Tuesday, February 01, 2011

HCRHST: Day 3 - Hood River to Wyeth

HCRHST stands for the Historic Columbia River Highway State Trail. My son and I are attempting his first end-to-end which turned out to be about 90 miles. For pictures and back story check out these links: Getting Ready, Day 1, Day 2, Pictures, Progress.

Day 3 in Hood River was our zero day. We didn't cover any miles, lazed around the hotel until 10:30 am and then headed to the library to spend some time out of the frigid air. Things were supposedly melting off, but someone forgot to tell that to Hood River. We were still on the west side of the Cascades and it just plain doesn't get warm there in January. However, the library was closed, permanently. Due to complete loss of funding, the building was no longer occupied and didn't look to reopen for at least another year while private funds were being located. I was shocked. It was quite the wake up call of what a bad economy can mean for a small community. There was quite a nice list of places in town one could make copies, use the Internet, and generally enjoy some time indoors. We picked a close coffee shop and went down there instead.

I'd like to throw a giant shout out to Dog River Coffee Company of Hood River. These guys have become a pillar of the community. They provide Internet access along with a computer to use, serve up tasty food, and now have a book swap since the library closed. What is more, after entering we saw the nice young teacher who gave us a ride. Dog River now allows her to tutor expelled students (who used to use the library) to get their GED's or get into the local community college. She was working with three or four kids when we came in. We said hi, warmed up, and used the Internet to check in. After a quick glance at the map and a discussion of where we were headed over the next couple days, it was off to some hot destinations. The toy store was first on The Barracuda's list. Next came the Taco del Mar. Finally it was off to the kid's playground.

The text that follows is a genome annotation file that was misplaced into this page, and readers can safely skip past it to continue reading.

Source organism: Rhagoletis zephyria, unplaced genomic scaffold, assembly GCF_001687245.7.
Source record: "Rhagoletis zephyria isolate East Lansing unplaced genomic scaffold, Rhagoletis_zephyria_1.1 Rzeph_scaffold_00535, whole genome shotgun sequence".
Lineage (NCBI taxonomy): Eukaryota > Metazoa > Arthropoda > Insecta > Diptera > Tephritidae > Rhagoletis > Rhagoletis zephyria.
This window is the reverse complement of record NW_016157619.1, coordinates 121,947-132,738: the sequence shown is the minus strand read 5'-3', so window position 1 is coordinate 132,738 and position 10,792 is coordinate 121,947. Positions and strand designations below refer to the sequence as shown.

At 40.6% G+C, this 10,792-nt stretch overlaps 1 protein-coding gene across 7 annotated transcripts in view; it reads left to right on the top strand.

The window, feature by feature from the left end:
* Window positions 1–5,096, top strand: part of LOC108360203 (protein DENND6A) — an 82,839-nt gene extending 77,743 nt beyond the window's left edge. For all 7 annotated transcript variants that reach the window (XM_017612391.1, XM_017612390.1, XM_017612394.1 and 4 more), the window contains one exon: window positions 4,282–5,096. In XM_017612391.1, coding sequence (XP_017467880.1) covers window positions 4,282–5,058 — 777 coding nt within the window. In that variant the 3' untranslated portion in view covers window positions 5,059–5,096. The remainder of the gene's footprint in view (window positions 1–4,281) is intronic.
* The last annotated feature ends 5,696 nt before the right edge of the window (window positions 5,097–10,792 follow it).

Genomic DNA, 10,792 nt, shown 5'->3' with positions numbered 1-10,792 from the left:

Leave it to my kid to be completely undaunted by almost not having somewhere to stay the night before, a playground completely covered in snow, and freezing temperatures for the last 3 days.

As I watched my son play with complete carefree abandon, it became apparent I'd never fully actualized a zero day before. My previously, zero days had been spent sleeping in, resupplying, gorging myself on food, letting gear dry out and muscles relax. They were never spent playing, or wandering the town, or looking in bookstores. They were spent in sheer physical gluttony. The Barracuda spent his zero day enjoying everything he found wonderful - toys, coffee shop smoothies, snow, tacos, and the playground. He was completely unaffected by what had passed in the days before, the weight of his pack, the miles we had walked and the many ahead of us. When I got over marveling at his Zen level, I momentarily became disgusted by it, and then joined in and helped him build a snow castle/fort which we destroyed like Godzilla after it had been erected.

We headed back down to the coffee shop since we were completely frozen and I needed to more thoroughly plan our next couple days. We were almost out of the snow and entering warmer weather. Crossing the Cascades was two days ahead of us and we were going to begin our climb slowly over the next little bit. I knew that Rowena Crest, Mt. Defiance, and Starvation Creek lay before us and those were going to be some considerable obstacles for someone under 4 feet tall. However, when we got back to Dog River Coffee Company, we were informed there was no way we were going to be able to continue. Rowena Crest had been completely taken out by a large boulder and the road didn't exist unless we had technical climbing gear, Mt. Defiance had a major mudslide and had been closed, and Starvation Creek was flooded and washed out. Well....okay then.

A quick call to Jules, our Trail Angel. He would come up after work to bring us waterproof clothing and jump us to Wyeth (only 4 miles away). So we sat down, read Call of the Wild and The Barracuda enjoyed some toys they had. I was a bit discouraged at how choppy and crazed this trip was becoming. Nothing seemed to be going right. The Barracuda was quick to remind me that it was probably just as weird for Lewis and Clark since they didn't know where they were going to be either. They couldn't predict the weather. They had tons of stuff go wrong. They were at the mercy of circumstance as well. "But they made it," he assured me.

Dang Zen...It Gets Me Every Time

1 thoughts:

Mel said...

I love how kids put things in perspective!

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